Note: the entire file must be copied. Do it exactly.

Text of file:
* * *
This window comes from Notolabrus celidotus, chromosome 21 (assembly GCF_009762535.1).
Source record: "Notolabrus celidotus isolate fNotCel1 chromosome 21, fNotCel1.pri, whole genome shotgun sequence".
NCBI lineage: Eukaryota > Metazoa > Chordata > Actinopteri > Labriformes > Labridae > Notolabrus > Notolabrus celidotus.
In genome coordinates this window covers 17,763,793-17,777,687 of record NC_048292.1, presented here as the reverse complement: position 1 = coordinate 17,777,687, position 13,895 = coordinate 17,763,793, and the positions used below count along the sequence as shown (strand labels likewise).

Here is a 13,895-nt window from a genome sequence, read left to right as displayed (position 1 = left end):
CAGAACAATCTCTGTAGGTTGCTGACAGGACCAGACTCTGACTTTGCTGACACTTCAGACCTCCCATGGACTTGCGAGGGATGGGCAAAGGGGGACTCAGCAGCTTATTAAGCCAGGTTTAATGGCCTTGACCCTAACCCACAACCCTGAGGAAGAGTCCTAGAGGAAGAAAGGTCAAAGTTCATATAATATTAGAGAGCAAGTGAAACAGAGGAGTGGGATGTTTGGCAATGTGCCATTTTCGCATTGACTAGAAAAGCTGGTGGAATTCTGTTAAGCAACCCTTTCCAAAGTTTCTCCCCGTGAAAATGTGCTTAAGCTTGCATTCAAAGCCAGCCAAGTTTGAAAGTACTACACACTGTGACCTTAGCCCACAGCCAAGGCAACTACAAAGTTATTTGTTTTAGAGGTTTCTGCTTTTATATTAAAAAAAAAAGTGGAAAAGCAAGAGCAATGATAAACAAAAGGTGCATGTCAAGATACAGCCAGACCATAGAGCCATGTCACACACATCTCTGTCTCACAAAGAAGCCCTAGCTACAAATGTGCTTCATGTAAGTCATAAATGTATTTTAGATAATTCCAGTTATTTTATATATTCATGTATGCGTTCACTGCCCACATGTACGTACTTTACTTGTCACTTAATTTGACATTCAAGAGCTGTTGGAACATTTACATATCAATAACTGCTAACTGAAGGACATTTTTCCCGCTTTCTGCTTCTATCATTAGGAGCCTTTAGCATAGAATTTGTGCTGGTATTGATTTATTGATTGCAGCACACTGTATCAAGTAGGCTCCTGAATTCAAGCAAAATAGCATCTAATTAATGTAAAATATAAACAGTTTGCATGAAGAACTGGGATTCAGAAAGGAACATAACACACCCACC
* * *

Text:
This window comes from Notolabrus celidotus, chromosome 21 (assembly GCF_009762535.1).
Source record: "Notolabrus celidotus isolate fNotCel1 chromosome 21, fNotCel1.pri, whole genome shotgun sequence".
NCBI lineage: Eukaryota > Metazoa > Chordata > Actinopteri > Labriformes > Labridae > Notolabrus > Notolabrus celidotus.
In genome coordinates this window covers 17,763,793-17,777,687 of record NC_048292.1, presented here as the reverse complement: position 1 = coordinate 17,777,687, position 13,895 = coordinate 17,763,793, and the positions used below count along the sequence as shown (strand labels likewise).

Here is a 13,895-nt window from a genome sequence, read left to right as displayed (position 1 = left end):
CAGAACAATCTCTGTAGGTTGCTGACAGGACCAGACTCTGACTTTGCTGACACTTCAGACCTCCCATGGACTTGCGAGGGATGGGCAAAGGGGGACTCAGCAGCTTATTAAGCCAGGTTTAATGGCCTTGACCCTAACCCACAACCCTGAGGAAGAGTCCTAGAGGAAGAAAGGTCAAAGTTCATATAATATTAGAGAGCAAGTGAAACAGAGGAGTGGGATGTTTGGCAATGTGCCATTTTCGCATTGACTAGAAAAGCTGGTGGAATTCTGTTAAGCAACCCTTTCCAAAGTTTCTCCCCGTGAAAATGTGCTTAAGCTTGCATTCAAAGCCAGCCAAGTTTGAAAGTACTACACACTGTGACCTTAGCCCACAGCCAAGGCAACTACAAAGTTATTTGTTTTAGAGGTTTCTGCTTTTATATTAAAAAAAAAAGTGGAAAAGCAAGAGCAATGATAAACAAAAGGTGCATGTCAAGATACAGCCAGACCATAGAGCCATGTCACACACATCTCTGTCTCACAAAGAAGCCCTAGCTACAAATGTGCTTCATGTAAGTCATAAATGTATTTTAGATAATTCCAGTTATTTTATATATTCATGTATGCGTTCACTGCCCACATGTACGTACTTTACTTGTCACTTAATTTGACATTCAAGAGCTGTTGGAACATTTACATATCAATAACTGCTAACTGAAGGACATTTTTCCCGCTTTCTGCTTCTATCATTAGGAGCCTTTAGCATAGAATTTGTGCTGGTATTGATTTATTGATTGCAGCACACTGTATCAAGTAGGCTCCTGAATTCAAGCAAAATAGCATCTAATTAATGTAAAATATAAACAGTTTGCATGAAGAACTGGGATTCAGAAAGGAACATAACACACCCACC